In this preferred embodiment, the particles on the second conductive layer 140 are removed before forming the intermediate insulating layer 150. That is, the particles are removed by exposing the surface of the second conductive layer 140 to hydrochloric acid solution or aqua gegia solution before forming the insulating layer 150.

Therefore, the intermediate insulating layer 150 can be adhered to the second conductive layer 140 precisely, besides the intermediate insulating layer 150 can be adhered to the organic insulating layer 160 precisely.

As a result, adhesion strength between the conductive layer and the intermediate insulating layer can be improved.

Particularly, as the iron oxides are easy to adhere both on the bump portion 211 and the oblique portions 210 of the second conductive layer 140 as described above, removing the particles on these portions intensively is effective.

The present invention is not limited to the structure having two conductive layers described in the preferred embodiment, and can be applied to a structure having multi conductive layers.

The present invention has been described above with reference to illustrative embodiments. However, this description must not be considered to be confined only to the embodiments illustrated. Various modifications and changes of these illustrative embodiments and the other embodiments of the present invention will become apparent to one skilled in the art from reference to the description of the present invention. It is therefore contemplated that the appended claims will cover any such modifications or embodiments as fall within the true scope of the invention.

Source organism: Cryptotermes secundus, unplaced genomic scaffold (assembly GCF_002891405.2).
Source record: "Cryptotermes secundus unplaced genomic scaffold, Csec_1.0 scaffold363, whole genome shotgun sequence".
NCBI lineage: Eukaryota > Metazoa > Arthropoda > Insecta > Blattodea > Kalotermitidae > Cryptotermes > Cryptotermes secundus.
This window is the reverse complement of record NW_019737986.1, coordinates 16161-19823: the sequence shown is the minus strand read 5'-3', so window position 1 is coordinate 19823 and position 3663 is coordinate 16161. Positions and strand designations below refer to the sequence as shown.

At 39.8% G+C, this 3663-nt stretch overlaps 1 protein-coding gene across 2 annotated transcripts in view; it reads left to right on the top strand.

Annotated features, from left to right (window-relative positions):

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Classifications
U.S. Classification438/602, 438/604, 257/E21.59, 438/605, 257/E21.576, 257/E21.263, 438/906, 257/E21.306, 257/E21.228, 257/E21.578, 438/637
International ClassificationH01L21/306, H01L21/28, H01L21/768, H01L21/3213, H01L21/312, H01L23/522, H01L21/44, H01L23/52, H01L21/3205
Cooperative ClassificationY10S438/906, H01L21/76834, H01L21/32131, H01L21/02307, H01L21/02126, H01L21/3125, H01L21/02052, H01L21/76828, H01L21/76804, H01L21/02211
European ClassificationH01L21/02K2T2H, H01L21/02K2C7C2, H01L21/02K2C1L1, H01L21/768B8T, H01L21/768B10S, H01L21/768B2B, H01L21/312B4, H01L21/3213B